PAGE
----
“But I’ll always remember Fin Calder’s great quote. It was after the first Test, he was interviewed by Nigel Starmer-Smith who said to him, ‘What would you say to all the fans in the UK and Ireland who got up in the middle of the night to watch this game?’
“I think Nigel Starmer-Smith was wanting a bit of an apology but Fin immediately said: ‘What I would say to the fans is make sure you’re watching next week. Get up in the middle of the night and watch the Lions.’”
The nocturnal armchair fans were rewarded as the Lions roared back in Brisbane, defeating Australia 19-12 with a much-changed team to square the series.
Hastings’ try with less than five minutes remaining put them ahead for the first time and Jeremy Guscott sealed the win in a bruising encounter in Ballymore which left four Australians – Greg Martin, Steve Tuynman, Lynagh and Farr-Jones – needing 25 stitches between them.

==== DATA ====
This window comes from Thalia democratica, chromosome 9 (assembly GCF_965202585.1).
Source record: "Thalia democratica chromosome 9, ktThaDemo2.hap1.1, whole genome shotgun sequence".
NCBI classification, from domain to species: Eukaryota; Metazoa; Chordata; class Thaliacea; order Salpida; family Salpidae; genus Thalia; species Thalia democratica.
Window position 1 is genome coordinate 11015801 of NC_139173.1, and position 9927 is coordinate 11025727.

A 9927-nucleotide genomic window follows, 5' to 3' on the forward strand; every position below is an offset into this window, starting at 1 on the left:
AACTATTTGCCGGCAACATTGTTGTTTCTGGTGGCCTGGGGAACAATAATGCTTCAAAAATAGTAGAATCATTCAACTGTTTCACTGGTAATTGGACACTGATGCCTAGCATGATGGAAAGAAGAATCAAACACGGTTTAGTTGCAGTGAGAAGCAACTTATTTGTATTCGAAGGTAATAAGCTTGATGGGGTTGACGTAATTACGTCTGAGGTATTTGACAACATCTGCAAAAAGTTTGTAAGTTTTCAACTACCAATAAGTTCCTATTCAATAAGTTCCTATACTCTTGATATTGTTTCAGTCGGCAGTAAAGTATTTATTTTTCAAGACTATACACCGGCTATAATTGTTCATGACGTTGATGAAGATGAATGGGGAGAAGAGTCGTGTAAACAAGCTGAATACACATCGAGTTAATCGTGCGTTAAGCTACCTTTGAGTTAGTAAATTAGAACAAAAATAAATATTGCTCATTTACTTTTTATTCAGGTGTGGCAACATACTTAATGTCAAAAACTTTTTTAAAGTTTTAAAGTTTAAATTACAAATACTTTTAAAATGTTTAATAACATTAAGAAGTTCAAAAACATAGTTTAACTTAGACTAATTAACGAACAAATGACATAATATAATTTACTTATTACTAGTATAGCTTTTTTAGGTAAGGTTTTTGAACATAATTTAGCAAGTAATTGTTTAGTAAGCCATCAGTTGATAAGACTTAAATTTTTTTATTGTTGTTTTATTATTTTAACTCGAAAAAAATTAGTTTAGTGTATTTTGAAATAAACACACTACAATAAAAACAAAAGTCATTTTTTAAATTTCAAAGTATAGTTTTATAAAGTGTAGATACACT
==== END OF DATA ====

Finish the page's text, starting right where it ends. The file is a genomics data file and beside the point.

Calder had been vindicated.
“What Fin meant was that ‘we know we have let ourselves down but we're going to sort it out and you do not want to miss the performance next week’. And he was right. We came storming back, won the second Test and then won the deciding Test a week after that.”
The 19-18 win in the third Test in the Sydney Football Stadium clinched the series and made the whole squad and coaching staff walk taller.
There were nine Scots in the ’89 squad – Hastings and Calder were joined by David Sole, Scott Hastings, Derek White, Craig Chalmers, Gary Armstrong, John Jeffrey and Peter Dods – and although some endured a mixed experience in terms of the Test team, Hastings is in no doubt the tour helped sow the seeds of Scotland’s Grand Slam the following year.